Week in Pop: Blue of Noon, Cotillon, Gosh!, Sidewalk Chalk

Sjimon Gompers

A quick convenience store run with Jordan Corso of Cotillon; photographed by Laura Lynn Petrick.

The Cats Never Sleep

The Cats Never Sleep posted up in the salon studio; press photograph courtesy of the artists.

Switzerland’s The Cats Never Sleep recently released their album Massage via Le Pop Club Records (home of Satellite Jockey & more), presenting both a listen along with some insights. The album offers an electric adventure of eclectic shred fests & inventive song suites for the senses that are certain to transport you to the scuzzier sides of the Alps.

Massage opens with the chord avalanche of “Kinshasa Düsseldorf”, to the night scene gazing “Parasol”, the throwback instrumental of “Les Cow – Boys”, to the highway trucking roadway sounds of “Wide Open”, the psych sky streaked “Whales in the Clouds”, to the cloud crashing electric lightning clasps of “Vishnou”. The group takes a snack break on the humorous “Hummus”, to the tropical fruit dreaming “Mango”, kicking it in motorik fashions on “Nakata”, right before lifting you off your feet and into the exit of “Pelican”.

The band shared the following reflections on Massage:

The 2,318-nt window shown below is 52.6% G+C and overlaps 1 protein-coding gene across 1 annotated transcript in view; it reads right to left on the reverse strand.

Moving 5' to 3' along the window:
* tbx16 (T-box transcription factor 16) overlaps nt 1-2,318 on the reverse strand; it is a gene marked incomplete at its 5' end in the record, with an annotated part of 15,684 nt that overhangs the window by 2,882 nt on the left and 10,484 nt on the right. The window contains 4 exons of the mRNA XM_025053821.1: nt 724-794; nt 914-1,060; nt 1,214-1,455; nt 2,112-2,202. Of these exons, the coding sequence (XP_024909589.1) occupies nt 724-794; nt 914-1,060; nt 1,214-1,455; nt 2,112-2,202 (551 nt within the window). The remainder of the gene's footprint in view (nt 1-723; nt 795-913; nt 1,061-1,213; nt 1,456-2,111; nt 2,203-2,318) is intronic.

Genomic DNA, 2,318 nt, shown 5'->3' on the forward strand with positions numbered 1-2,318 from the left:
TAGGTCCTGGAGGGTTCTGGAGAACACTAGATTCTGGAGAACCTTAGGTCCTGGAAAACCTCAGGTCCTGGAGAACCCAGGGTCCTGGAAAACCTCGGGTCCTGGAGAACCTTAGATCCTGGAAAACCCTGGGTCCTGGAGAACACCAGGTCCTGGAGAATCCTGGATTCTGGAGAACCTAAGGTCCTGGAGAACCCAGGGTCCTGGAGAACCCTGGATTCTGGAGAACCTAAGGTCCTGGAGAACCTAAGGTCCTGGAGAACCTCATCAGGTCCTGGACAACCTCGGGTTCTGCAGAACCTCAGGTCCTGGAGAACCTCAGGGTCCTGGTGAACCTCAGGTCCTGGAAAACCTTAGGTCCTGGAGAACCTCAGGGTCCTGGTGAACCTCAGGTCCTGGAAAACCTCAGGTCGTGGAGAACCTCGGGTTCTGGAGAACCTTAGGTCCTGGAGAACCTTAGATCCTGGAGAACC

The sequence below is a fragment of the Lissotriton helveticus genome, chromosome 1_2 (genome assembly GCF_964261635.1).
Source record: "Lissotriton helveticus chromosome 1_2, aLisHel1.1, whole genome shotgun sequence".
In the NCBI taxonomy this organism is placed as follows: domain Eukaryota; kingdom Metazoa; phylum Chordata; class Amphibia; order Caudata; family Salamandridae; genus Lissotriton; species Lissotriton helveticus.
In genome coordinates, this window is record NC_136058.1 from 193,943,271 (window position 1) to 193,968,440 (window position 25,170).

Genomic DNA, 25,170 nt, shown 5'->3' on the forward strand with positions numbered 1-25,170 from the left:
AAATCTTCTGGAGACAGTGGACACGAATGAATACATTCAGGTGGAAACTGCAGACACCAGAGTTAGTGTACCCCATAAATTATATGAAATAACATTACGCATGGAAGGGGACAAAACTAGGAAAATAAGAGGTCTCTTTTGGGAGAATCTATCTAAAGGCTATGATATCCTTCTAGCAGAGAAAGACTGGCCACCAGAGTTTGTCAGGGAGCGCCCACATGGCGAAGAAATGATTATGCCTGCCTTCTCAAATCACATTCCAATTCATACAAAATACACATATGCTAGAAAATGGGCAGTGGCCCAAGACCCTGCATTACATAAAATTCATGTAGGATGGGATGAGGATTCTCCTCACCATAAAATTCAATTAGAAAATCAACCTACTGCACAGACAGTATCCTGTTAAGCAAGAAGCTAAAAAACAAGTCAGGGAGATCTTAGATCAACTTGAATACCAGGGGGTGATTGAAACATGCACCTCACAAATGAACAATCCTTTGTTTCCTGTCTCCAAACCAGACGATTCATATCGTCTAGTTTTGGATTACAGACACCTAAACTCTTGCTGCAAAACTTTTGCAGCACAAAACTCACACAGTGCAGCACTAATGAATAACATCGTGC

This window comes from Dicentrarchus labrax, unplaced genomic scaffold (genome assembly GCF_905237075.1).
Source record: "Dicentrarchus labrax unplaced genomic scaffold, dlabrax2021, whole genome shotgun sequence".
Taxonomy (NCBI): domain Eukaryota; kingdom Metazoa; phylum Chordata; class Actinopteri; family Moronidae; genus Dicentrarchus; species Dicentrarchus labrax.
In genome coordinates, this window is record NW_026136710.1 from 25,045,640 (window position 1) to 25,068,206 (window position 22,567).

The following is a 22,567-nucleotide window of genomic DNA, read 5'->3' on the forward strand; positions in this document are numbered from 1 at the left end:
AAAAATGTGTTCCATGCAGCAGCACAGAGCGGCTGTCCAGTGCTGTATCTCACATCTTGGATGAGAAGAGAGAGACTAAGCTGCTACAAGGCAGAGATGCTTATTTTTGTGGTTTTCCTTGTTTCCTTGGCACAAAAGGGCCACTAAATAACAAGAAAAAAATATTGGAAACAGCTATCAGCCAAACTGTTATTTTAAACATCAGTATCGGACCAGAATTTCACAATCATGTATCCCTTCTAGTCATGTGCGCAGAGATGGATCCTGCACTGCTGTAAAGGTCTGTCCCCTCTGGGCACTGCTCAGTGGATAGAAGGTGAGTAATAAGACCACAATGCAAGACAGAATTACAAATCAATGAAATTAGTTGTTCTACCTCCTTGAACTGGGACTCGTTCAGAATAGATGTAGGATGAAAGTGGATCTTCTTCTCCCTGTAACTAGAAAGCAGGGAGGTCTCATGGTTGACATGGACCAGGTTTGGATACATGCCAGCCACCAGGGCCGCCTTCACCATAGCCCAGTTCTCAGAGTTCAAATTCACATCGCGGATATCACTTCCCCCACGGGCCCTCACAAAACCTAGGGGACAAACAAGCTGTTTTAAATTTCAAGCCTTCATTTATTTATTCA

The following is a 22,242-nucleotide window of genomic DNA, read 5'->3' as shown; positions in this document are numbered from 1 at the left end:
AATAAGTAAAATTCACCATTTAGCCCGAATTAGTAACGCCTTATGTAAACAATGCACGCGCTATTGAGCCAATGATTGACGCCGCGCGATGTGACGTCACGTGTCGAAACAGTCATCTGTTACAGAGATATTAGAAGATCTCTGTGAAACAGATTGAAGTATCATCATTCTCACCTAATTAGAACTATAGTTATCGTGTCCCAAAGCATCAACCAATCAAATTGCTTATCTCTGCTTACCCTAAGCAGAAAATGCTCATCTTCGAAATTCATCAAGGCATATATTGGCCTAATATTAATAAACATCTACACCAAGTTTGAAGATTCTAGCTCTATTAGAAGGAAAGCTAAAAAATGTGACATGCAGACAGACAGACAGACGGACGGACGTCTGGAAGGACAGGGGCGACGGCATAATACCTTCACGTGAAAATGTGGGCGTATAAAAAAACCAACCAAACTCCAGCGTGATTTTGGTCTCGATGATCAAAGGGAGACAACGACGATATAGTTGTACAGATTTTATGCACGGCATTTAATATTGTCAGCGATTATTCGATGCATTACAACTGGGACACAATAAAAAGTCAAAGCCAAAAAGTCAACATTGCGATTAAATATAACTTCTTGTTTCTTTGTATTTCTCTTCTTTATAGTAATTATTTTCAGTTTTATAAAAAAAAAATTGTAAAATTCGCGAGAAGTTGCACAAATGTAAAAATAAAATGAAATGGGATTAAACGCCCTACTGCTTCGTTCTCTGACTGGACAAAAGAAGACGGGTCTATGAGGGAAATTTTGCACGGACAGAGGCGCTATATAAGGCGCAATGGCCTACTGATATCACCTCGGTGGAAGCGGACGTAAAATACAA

Massage was recorded in November 2015 at Kerwax Studios. Located in Loguivy-Plougras in the north of France, it is an ancient catholic boys’ school turned into an all analog recording studio wonderland. The whole session took five days and every song’s basic track was recorded live with overdubs and vocals added later on. The album’s original full working title was Tokyo Spa Massage 2052, which set the tone for the cover long before the actual photo was taken. The album was conceived during some kind of transitive phase as it features both older and newer (at the time) tunes. We’d been playing for three years and had gone through a few different genres without committing anything to tape, so our minds were filled with various desires concerning the songwriting process. We were trying to make some kind of groove influenced prog-pop with hints of library music, Afrobeat and straight 70s rock. We wanted the record to be both dark and cheerful at times. And we ended with a weird album that goes in many directions, which is fine with us even though we feel like it is misunderstood most of the time. The songs we are working on at the moment are even weirder but somehow more cohesive and focused, but that’ll be for LP number two.

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